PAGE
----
Those lucky people that are owned by cats often are accused, by those less fortunate, of interpreting the Resident Feline's moods, actions, and predilections, as being like our own human ones. We are told that cats are cats, not humans.
As one who has the company of a Resident Feline, I know I do tend to enthuse at the RF's language skills, patience, gentle disposition towards humans, physical agility, and wholesale enjoyment of games, food, and sleep.
Enshrouded as we are in an envelope of winter grayness, our fire, our food, and our roof become sanctuary to humans, a cat, and..., other smaller animals. The RF has bagged 4 mice and one rat over the last 3 or 4 weeks. I am actually quite impressed, as previous RFs have shown no abilities at all in the hunting of wee furry things.
The tally is as follows:
1) Mouse: DAR (dead after rescue) this one expired after I released it outside.
2) Mouse: DAPP (dead all parts present)
3) Mouse: DEY (dead eaten yuck) The RF ate all but the top of scull with eyes and nose intact.
4) Mouse: L&R (live and rescued)
5) Rat: DAPP Thank the Lord that it wasn't DEY!
6) Mouse: L&R
It is number 6 Mouse: L&R that caused me to reflect about feline cognitive difference, which is a nice way to say, that in some small areas, our RF may be differently abled. In other words, a DARF.
The RF is DARF as follows.
Yesterday the RF alerted me with finely vocalised howls and yowls that would have been the envy of Pavarotti, to the fact that he had caught a mouse, and that he had it bailed up in the hall. All this was communicated efficiently by the aforementioned vocalizations so that I could come and witness the fine prowess of gladiatorial skill by the RF from a ringside seat. Thus I arose from my chair, strode to the hall door, opened said, and gazed as the RF proudly played ping pong (or squash) with an unfortunate soggy ball of Angry Small Mouse.
Whilst demonstrating a particularly difficult backhand with three full rotations that was worth 30 points, the RF stumbled slightly and the ASM made a dive for freedom beneath the closed kitchen door. A gasp from the crowd, consternation from the gladiator. On flinging open the kitchen door, I spied a likely hiding place behind the door for the ASM, and (my need to witness horror and mayhem being more than sated) I made a clumsy attempt to effect a rescue. The RF was faster however, and sprang ahead of me and launched into an enthusiastic series of left and right jabs that had the ASM tumbling and spinning across the floor. With jaw dropping swiftness, I yanked open a cupboard, hauled out an empty plastic yoghurt pot from the top of a collapsing pile, and flung it over the mouse which was literally right in front of the RF's nose.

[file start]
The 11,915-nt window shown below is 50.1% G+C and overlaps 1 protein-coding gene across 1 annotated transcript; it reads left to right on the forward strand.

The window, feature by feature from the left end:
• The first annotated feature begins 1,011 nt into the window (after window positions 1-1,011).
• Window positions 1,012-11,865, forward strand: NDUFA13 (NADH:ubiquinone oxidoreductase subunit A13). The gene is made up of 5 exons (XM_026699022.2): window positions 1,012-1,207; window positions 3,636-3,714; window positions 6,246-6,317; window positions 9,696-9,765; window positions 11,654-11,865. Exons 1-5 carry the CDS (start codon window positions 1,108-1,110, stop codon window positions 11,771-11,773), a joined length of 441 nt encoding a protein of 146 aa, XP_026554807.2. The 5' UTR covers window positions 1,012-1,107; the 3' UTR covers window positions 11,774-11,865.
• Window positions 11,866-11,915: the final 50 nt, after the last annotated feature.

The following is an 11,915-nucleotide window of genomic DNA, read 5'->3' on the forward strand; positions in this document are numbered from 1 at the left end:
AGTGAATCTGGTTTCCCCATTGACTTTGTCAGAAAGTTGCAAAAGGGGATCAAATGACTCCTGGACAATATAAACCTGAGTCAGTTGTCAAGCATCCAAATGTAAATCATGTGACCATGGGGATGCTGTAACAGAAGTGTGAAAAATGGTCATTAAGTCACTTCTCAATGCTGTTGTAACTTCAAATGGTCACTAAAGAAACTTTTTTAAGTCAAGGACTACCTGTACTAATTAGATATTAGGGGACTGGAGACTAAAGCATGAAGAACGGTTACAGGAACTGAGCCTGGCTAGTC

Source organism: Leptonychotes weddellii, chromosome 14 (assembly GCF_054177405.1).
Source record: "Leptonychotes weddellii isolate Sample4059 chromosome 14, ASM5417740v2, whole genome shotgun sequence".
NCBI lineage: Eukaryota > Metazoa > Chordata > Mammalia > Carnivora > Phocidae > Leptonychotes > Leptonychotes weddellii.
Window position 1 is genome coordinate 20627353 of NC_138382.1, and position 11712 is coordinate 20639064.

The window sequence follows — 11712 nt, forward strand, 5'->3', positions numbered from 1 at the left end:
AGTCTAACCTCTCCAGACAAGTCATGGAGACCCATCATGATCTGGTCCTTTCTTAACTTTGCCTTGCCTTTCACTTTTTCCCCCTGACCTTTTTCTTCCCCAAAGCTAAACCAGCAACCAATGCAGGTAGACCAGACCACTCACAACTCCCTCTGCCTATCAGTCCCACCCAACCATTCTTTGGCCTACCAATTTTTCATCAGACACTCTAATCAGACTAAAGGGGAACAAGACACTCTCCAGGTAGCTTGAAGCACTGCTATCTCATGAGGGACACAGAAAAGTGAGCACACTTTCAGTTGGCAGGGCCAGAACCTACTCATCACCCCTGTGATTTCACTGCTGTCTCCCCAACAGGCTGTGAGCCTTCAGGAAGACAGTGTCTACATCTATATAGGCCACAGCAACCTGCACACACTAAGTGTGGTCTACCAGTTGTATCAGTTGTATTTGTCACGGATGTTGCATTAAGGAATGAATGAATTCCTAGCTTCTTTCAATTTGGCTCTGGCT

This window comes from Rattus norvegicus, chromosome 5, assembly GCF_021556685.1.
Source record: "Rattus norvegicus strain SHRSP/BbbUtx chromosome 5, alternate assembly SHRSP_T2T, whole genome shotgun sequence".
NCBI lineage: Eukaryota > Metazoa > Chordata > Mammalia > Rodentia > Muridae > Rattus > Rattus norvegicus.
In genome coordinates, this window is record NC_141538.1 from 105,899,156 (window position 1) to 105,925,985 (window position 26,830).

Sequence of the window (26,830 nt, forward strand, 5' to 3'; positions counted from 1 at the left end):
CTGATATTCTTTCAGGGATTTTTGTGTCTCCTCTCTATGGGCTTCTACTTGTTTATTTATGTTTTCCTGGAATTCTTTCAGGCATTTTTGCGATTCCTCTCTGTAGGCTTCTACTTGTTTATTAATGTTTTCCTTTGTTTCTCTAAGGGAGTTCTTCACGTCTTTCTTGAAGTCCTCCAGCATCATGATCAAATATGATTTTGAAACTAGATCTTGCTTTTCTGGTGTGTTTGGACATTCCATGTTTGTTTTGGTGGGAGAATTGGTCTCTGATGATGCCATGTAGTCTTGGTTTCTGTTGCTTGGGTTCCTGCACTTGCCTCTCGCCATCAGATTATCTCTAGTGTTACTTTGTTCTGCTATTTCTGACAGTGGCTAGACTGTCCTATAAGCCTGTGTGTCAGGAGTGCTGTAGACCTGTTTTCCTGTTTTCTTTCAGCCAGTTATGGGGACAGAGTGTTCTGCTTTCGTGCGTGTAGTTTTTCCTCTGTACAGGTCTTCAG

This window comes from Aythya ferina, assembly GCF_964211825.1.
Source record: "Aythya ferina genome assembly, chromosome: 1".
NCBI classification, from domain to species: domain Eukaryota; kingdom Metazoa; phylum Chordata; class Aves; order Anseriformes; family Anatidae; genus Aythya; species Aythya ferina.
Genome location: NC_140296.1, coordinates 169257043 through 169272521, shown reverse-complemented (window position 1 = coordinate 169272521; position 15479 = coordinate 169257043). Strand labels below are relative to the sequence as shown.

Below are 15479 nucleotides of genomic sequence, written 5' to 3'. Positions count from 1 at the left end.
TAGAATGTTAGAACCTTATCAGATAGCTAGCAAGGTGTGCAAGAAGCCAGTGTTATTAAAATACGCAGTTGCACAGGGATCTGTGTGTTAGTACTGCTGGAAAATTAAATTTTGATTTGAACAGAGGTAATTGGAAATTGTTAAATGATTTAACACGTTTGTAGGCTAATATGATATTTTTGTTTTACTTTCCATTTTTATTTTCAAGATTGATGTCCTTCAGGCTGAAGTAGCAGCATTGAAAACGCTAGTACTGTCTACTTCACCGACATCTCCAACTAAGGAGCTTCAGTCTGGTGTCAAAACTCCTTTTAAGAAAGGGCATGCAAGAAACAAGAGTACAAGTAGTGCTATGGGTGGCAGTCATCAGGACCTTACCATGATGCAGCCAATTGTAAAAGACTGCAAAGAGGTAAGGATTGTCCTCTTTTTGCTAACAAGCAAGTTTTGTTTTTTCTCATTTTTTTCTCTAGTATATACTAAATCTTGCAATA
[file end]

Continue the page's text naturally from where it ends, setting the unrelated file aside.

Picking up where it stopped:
Silence, stillness, confusion. A look of puzzlement from the RF. A jerking of the head right and left. The RF had no idea where the ASM had gone, and it was there in front of him disguised as a Plastic Yoghurt Pot.
The RF started to pace, then retraced his steps around the room to the former ASM hiding place behind the door. No sign of the ASM. Baffled, the RF investigated the hall as I quietly carried the ASM out of the house in the PYP.
The point of this little account is that cats do have different cognitive abilities to humans after all! The RF had no ability to solve the problem of where the mouse was, even though he witnessed me putting the PYP over it. To the RF, the ASM had to be somewhere else. In this the RF is clearly a DARF.
There are other situations where similar processing differences are shown. Most cats that I have observed have little interest in mirrors. Unlike a budgie, they will not spend all day having a hilarious relationship with their reflection in the mirror. Cats hardly seem to see anything there at all (do let me know if your cats behave differently in that respect).
Interestingly this RF did find my computer monitor fascinating one day when I was watching a little video of Jim Gottuso trimming a foot ring of a pot, the RF thought that the little twitchy bits of clay that spiraled off the pot were a string game. The RF hopped up on my lap and got between me and my monitor, peering at it closely with great excitement. I had to remove the RF in the end, lest his poor brain be fried with gamma rays, or whatever emanates from my CRT type screens.
I have also been curious about games with string. The RF loves playing with string, and I enjoy playing with him, I am interested to note how he seems not to associate my end of the string with what is happening at his. The string, for him, seems to exist mostly at his end. This is helpful in playing the game as, imagine what would happen if the RF decided to attach itself to my hand to stop me twitching the string, rather than just follow the other end!
To the picture at the top of this post...., yes, that is me showing interest in my reflection. On my shoulders is the RF, who has a thing about climbing onto shoulders and..., staying there whilst one walks about the room.
Anyway, Happy 4th July to those of you in America!
To the poor person that wanted some helpful information about wood fired kilns, sorry about the continued delay, I haven't forgotten, and it will be arriving on my site soon.
For those lost in the jungle and in fear of being eaten by a large cat, it may pay to have with you a really large metal trash can. If threatened, simply remove the lid, jump into the can, and replace the lid. My research with a small cat reveals that your actions are very likely to confuse the big cat, and you may well be safe in the can.